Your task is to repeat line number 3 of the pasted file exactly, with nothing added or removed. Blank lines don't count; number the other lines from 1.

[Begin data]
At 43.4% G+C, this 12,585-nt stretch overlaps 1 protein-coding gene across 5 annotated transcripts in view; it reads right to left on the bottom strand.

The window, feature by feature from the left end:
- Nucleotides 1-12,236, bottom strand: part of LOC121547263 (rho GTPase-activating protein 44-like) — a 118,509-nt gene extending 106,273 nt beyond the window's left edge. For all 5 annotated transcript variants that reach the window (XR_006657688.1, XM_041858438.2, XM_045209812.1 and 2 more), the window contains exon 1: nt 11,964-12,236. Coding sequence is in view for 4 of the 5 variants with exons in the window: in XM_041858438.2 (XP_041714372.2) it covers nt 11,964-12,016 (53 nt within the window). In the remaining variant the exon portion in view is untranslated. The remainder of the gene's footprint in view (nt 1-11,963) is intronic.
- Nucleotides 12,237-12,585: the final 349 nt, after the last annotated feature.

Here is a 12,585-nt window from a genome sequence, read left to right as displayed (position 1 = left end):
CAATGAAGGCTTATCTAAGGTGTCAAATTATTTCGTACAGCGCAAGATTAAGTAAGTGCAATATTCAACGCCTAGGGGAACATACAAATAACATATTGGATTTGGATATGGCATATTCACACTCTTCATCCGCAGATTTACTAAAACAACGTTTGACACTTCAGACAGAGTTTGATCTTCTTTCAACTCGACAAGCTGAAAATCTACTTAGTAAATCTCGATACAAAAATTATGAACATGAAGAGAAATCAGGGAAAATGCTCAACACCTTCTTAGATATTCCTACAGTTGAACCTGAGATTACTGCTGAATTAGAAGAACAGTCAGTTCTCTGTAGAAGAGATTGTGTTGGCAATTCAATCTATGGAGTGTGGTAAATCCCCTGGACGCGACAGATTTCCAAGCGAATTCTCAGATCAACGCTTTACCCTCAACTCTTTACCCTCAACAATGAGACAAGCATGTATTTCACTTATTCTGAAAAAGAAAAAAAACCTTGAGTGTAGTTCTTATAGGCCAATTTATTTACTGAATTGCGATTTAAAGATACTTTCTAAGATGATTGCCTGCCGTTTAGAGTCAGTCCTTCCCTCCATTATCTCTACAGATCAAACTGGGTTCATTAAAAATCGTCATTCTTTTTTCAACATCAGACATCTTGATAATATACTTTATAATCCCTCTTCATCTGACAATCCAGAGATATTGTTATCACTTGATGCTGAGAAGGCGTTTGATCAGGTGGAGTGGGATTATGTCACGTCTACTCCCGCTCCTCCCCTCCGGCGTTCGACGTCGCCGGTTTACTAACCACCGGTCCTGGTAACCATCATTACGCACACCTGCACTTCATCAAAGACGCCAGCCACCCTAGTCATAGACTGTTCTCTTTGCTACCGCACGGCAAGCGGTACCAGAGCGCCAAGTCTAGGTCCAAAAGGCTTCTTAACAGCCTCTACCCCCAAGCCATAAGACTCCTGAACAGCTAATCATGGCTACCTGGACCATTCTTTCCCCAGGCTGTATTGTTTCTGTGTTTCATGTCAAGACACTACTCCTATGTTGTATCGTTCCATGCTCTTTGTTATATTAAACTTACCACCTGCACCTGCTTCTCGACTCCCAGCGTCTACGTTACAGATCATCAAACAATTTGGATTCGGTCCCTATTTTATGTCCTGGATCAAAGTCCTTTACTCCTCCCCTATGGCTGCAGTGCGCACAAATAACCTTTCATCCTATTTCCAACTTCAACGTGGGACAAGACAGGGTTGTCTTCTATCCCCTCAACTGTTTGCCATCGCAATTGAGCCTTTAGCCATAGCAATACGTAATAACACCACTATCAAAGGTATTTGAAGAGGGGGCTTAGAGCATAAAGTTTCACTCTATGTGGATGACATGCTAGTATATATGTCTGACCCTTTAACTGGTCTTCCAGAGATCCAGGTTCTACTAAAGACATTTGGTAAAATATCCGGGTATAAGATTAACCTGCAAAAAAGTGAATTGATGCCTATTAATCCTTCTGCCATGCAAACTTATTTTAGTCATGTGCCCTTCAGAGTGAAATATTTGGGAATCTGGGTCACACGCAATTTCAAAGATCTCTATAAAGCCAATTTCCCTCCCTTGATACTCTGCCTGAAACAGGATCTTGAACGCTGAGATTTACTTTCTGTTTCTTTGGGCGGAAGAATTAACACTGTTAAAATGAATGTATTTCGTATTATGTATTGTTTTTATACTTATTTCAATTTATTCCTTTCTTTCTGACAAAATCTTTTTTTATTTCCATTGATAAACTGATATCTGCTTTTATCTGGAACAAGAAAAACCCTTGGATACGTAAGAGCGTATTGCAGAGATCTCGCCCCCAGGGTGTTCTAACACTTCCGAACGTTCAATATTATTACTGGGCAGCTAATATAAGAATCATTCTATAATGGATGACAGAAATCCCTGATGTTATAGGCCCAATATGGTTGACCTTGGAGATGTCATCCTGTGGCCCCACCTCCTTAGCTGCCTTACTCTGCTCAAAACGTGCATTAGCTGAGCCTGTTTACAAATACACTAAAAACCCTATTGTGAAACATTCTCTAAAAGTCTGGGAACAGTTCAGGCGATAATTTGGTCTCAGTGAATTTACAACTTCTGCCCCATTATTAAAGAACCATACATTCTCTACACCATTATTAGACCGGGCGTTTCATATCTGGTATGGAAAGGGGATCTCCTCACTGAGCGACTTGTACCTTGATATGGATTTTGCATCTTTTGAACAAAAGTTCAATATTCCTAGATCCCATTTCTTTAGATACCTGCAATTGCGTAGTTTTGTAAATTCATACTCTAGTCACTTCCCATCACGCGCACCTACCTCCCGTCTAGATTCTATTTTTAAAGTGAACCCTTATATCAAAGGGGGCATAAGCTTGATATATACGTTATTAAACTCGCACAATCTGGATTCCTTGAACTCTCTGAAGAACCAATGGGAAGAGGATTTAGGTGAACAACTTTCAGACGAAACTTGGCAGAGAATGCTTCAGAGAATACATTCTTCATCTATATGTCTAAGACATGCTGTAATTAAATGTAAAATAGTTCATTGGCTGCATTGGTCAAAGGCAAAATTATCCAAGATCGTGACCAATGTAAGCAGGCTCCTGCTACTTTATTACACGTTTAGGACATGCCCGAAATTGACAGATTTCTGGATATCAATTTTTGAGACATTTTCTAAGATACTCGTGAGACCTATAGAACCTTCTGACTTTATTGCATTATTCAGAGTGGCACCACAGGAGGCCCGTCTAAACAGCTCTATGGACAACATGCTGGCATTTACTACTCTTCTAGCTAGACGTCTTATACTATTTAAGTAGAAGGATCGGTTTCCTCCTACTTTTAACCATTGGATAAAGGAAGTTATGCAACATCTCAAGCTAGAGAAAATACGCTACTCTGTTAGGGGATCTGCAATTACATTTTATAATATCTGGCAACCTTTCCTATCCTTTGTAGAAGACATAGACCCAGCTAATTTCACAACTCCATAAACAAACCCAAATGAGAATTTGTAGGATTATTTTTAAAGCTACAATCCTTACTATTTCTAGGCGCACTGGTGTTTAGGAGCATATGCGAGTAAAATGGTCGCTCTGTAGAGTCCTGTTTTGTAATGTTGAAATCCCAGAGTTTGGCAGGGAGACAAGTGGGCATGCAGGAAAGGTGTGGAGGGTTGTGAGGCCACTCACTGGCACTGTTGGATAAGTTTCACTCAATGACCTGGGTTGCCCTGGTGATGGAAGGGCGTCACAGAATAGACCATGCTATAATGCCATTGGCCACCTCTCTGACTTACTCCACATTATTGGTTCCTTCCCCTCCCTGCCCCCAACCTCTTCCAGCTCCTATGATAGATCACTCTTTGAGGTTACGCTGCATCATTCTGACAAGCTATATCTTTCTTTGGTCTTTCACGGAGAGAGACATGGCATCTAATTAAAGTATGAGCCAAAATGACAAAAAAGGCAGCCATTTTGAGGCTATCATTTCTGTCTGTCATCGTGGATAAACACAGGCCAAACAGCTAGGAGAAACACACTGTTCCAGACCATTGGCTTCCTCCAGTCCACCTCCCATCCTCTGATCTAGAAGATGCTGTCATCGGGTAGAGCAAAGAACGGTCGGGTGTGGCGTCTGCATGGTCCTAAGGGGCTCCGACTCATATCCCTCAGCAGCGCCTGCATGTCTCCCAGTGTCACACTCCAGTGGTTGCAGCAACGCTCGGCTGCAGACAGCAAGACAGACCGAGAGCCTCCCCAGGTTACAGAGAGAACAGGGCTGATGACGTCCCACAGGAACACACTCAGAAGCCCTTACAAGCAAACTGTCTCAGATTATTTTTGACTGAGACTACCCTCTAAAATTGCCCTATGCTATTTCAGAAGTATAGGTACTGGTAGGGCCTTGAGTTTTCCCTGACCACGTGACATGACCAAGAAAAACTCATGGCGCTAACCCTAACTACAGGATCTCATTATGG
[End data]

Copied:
- Nucleotides 1-12,236, bottom strand: part of LOC121547263 (rho GTPase-activating protein 44-like) — a 118,509-nt gene extending 106,273 nt beyond the window's left edge. For all 5 annotated transcript variants that reach the window (XR_006657688.1, XM_041858438.2, XM_045209812.1 and 2 more), the window contains exon 1: nt 11,964-12,236. Coding sequence is in view for 4 of the 5 variants with exons in the window: in XM_041858438.2 (XP_041714372.2) it covers nt 11,964-12,016 (53 nt within the window). In the remaining variant the exon portion in view is untranslated. The remainder of the gene's footprint in view (nt 1-11,963) is intronic.